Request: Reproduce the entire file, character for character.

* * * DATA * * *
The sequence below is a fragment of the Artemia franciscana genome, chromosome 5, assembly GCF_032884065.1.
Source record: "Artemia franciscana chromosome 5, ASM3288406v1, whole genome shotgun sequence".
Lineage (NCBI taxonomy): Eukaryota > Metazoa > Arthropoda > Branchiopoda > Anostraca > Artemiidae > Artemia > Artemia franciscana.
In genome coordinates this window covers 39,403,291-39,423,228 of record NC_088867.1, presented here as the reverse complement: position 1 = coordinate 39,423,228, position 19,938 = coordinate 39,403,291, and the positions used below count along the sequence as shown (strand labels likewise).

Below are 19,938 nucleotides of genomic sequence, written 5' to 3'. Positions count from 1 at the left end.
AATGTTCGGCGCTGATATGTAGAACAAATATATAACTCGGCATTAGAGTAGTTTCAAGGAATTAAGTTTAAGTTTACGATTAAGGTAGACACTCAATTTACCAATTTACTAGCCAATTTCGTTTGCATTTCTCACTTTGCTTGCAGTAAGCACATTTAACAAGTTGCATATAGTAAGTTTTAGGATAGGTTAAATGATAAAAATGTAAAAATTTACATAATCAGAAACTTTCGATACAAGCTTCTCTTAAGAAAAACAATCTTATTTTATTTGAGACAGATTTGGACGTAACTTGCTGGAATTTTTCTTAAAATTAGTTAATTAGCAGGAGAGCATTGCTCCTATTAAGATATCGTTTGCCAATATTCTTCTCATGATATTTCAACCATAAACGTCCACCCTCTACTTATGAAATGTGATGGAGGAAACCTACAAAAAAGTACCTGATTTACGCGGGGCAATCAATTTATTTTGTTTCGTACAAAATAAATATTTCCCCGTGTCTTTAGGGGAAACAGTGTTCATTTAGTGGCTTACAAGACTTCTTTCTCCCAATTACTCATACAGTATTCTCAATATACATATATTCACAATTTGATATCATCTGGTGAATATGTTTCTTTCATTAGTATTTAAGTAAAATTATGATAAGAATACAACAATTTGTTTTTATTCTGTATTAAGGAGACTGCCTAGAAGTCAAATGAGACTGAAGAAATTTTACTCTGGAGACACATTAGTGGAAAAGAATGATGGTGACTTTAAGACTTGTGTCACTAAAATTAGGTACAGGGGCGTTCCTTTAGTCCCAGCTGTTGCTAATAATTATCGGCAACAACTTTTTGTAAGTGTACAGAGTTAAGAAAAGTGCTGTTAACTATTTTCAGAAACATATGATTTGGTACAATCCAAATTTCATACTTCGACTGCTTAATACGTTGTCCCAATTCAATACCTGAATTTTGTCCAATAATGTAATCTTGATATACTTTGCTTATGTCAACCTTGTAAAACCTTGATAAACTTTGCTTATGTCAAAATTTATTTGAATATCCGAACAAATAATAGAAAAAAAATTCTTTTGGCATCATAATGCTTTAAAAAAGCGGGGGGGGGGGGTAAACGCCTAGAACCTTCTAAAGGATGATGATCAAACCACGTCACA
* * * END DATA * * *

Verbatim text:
The sequence below is a fragment of the Artemia franciscana genome, chromosome 5, assembly GCF_032884065.1.
Source record: "Artemia franciscana chromosome 5, ASM3288406v1, whole genome shotgun sequence".
Lineage (NCBI taxonomy): Eukaryota > Metazoa > Arthropoda > Branchiopoda > Anostraca > Artemiidae > Artemia > Artemia franciscana.
In genome coordinates this window covers 39,403,291-39,423,228 of record NC_088867.1, presented here as the reverse complement: position 1 = coordinate 39,423,228, position 19,938 = coordinate 39,403,291, and the positions used below count along the sequence as shown (strand labels likewise).

Below are 19,938 nucleotides of genomic sequence, written 5' to 3'. Positions count from 1 at the left end.
AATGTTCGGCGCTGATATGTAGAACAAATATATAACTCGGCATTAGAGTAGTTTCAAGGAATTAAGTTTAAGTTTACGATTAAGGTAGACACTCAATTTACCAATTTACTAGCCAATTTCGTTTGCATTTCTCACTTTGCTTGCAGTAAGCACATTTAACAAGTTGCATATAGTAAGTTTTAGGATAGGTTAAATGATAAAAATGTAAAAATTTACATAATCAGAAACTTTCGATACAAGCTTCTCTTAAGAAAAACAATCTTATTTTATTTGAGACAGATTTGGACGTAACTTGCTGGAATTTTTCTTAAAATTAGTTAATTAGCAGGAGAGCATTGCTCCTATTAAGATATCGTTTGCCAATATTCTTCTCATGATATTTCAACCATAAACGTCCACCCTCTACTTATGAAATGTGATGGAGGAAACCTACAAAAAAGTACCTGATTTACGCGGGGCAATCAATTTATTTTGTTTCGTACAAAATAAATATTTCCCCGTGTCTTTAGGGGAAACAGTGTTCATTTAGTGGCTTACAAGACTTCTTTCTCCCAATTACTCATACAGTATTCTCAATATACATATATTCACAATTTGATATCATCTGGTGAATATGTTTCTTTCATTAGTATTTAAGTAAAATTATGATAAGAATACAACAATTTGTTTTTATTCTGTATTAAGGAGACTGCCTAGAAGTCAAATGAGACTGAAGAAATTTTACTCTGGAGACACATTAGTGGAAAAGAATGATGGTGACTTTAAGACTTGTGTCACTAAAATTAGGTACAGGGGCGTTCCTTTAGTCCCAGCTGTTGCTAATAATTATCGGCAACAACTTTTTGTAAGTGTACAGAGTTAAGAAAAGTGCTGTTAACTATTTTCAGAAACATATGATTTGGTACAATCCAAATTTCATACTTCGACTGCTTAATACGTTGTCCCAATTCAATACCTGAATTTTGTCCAATAATGTAATCTTGATATACTTTGCTTATGTCAACCTTGTAAAACCTTGATAAACTTTGCTTATGTCAAAATTTATTTGAATATCCGAACAAATAATAGAAAAAAAATTCTTTTGGCATCATAATGCTTTAAAAAAGCGGGGGGGGGGGGTAAACGCCTAGAACCTTCTAAAGGATGATGATCAAACCACGTCACA